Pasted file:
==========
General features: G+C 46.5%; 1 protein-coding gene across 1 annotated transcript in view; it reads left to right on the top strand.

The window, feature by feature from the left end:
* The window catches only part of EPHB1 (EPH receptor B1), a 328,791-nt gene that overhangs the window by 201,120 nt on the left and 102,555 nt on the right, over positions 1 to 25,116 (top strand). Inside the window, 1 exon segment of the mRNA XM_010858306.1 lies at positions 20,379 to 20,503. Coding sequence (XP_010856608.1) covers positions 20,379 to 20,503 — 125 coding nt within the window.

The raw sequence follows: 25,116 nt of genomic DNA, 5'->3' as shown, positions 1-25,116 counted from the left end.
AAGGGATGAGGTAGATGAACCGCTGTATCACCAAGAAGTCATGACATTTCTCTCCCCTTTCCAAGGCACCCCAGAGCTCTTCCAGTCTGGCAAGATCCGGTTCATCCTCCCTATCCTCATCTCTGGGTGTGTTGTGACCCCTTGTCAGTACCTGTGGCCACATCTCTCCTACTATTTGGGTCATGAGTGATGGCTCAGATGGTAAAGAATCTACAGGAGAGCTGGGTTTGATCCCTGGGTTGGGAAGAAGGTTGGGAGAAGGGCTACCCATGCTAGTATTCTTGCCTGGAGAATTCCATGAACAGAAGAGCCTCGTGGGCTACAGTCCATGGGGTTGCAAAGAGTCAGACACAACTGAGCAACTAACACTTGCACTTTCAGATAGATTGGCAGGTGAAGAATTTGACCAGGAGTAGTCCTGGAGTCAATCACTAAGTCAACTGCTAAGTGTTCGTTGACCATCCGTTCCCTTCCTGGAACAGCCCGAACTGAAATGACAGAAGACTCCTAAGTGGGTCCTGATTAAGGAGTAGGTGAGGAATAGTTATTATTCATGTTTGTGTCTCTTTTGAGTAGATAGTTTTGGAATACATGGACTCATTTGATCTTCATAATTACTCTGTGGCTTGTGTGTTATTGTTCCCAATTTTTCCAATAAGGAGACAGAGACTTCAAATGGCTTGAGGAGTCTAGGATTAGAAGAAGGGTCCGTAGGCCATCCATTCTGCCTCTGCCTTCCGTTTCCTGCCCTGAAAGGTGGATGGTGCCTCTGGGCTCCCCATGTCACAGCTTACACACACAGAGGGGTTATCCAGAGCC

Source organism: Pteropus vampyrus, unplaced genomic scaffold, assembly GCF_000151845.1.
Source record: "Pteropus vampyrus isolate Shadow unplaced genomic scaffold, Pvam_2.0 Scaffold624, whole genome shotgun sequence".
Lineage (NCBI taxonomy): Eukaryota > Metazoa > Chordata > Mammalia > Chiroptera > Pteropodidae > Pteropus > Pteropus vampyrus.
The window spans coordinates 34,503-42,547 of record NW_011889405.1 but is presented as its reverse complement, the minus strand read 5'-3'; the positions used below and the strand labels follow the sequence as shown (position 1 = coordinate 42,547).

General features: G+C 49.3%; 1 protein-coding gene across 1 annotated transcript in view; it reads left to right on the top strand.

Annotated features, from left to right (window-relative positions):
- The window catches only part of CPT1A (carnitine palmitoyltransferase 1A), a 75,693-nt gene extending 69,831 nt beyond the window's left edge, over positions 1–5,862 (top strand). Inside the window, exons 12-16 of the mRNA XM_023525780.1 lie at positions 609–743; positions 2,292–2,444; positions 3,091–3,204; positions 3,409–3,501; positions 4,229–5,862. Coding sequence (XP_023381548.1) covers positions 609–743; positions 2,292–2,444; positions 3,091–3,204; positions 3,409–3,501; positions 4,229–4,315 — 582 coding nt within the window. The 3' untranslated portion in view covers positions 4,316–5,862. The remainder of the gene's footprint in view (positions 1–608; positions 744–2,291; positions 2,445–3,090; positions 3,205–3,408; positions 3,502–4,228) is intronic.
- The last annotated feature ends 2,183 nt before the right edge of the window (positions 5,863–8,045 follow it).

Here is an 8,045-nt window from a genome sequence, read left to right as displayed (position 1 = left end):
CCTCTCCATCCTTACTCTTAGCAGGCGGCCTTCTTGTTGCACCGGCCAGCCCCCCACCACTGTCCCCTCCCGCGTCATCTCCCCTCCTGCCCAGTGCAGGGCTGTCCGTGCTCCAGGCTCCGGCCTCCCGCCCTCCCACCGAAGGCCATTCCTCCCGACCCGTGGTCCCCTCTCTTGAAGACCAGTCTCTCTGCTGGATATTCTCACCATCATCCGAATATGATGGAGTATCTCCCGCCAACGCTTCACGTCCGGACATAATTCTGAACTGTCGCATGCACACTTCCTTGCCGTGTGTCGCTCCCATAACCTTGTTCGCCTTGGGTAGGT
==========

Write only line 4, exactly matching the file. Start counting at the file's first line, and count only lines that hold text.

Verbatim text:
The raw sequence follows: 25,116 nt of genomic DNA, 5'->3' as shown, positions 1-25,116 counted from the left end.